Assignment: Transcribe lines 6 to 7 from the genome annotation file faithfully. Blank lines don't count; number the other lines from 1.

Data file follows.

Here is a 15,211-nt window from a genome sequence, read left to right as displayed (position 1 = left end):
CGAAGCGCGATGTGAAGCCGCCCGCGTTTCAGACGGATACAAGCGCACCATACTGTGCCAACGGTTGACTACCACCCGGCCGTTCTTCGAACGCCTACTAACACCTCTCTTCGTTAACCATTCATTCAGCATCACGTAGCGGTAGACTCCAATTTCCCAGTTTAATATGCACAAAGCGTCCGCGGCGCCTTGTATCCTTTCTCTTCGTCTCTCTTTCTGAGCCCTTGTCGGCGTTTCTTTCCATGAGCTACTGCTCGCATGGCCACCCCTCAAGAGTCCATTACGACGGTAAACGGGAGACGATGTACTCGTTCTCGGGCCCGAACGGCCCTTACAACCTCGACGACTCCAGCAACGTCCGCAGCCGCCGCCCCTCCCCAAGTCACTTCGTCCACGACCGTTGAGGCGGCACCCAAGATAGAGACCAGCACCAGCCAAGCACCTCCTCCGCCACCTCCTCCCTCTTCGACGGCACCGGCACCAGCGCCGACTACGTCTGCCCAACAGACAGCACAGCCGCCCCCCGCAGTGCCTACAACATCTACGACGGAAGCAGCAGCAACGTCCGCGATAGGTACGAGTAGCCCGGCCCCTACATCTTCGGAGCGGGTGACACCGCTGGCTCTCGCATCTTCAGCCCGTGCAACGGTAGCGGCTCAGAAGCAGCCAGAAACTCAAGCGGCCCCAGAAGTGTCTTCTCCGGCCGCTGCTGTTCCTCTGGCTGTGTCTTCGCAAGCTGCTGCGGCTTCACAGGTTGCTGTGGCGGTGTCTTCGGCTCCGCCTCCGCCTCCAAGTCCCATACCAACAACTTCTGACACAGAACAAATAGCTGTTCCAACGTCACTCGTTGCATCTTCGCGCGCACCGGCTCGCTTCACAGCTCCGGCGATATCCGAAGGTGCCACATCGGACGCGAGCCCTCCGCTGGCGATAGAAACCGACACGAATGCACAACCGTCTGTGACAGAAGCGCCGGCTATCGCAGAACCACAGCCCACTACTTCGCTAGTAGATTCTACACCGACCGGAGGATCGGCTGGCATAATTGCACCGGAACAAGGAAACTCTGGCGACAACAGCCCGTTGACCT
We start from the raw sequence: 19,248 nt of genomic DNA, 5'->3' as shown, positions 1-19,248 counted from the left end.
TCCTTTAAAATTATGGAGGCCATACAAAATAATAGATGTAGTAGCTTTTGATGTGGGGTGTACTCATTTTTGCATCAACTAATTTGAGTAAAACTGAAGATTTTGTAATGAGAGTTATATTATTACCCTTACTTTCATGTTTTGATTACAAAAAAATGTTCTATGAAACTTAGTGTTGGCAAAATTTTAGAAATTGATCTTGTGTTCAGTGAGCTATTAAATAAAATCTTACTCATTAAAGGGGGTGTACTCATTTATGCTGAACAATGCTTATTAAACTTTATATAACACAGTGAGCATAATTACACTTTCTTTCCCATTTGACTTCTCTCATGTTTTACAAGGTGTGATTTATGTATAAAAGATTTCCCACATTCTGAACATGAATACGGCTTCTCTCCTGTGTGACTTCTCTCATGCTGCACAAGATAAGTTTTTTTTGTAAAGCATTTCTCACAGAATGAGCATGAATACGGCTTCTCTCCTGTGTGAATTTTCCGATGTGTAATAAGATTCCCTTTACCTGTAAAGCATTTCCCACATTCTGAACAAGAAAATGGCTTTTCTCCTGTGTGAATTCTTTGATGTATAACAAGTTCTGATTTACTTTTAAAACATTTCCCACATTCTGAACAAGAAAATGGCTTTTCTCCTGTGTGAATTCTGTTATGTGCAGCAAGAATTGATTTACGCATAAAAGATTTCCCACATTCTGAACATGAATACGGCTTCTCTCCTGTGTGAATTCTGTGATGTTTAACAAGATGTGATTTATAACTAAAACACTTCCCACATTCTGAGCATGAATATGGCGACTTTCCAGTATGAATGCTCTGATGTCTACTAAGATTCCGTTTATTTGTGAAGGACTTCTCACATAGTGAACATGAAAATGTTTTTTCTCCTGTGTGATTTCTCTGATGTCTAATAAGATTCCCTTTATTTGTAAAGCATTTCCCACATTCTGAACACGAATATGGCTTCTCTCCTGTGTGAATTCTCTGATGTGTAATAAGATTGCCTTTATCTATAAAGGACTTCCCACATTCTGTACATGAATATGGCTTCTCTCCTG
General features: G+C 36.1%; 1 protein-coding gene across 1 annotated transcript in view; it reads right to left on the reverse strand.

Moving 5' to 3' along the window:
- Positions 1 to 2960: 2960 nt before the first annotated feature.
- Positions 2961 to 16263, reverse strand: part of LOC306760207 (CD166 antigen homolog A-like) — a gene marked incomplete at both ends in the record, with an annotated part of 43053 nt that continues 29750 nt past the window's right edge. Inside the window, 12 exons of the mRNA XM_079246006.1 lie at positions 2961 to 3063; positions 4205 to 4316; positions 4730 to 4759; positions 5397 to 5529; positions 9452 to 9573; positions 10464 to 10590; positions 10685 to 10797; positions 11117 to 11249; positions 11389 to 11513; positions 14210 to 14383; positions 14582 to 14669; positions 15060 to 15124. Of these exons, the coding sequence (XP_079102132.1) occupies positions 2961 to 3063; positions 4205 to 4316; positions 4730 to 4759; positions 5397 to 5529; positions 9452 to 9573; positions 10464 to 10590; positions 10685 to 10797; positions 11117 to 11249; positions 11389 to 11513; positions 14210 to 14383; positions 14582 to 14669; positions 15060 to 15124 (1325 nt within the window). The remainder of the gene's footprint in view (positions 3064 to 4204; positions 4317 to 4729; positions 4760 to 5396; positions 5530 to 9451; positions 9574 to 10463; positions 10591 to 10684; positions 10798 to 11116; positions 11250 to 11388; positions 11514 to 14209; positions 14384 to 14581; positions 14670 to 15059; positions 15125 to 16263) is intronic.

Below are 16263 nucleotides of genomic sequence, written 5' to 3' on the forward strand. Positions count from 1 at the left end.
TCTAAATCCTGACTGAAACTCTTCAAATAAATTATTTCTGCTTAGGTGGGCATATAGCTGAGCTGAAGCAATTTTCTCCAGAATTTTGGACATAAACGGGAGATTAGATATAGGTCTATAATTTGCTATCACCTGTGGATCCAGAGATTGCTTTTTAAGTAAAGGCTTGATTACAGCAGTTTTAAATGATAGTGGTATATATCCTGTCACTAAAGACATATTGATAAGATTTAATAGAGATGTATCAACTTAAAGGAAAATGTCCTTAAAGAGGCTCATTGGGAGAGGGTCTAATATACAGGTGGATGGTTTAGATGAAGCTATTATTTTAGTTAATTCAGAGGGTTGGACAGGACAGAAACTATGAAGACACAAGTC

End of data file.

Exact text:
Moving 5' to 3' along the window:
- Positions 1 to 2960: 2960 nt before the first annotated feature.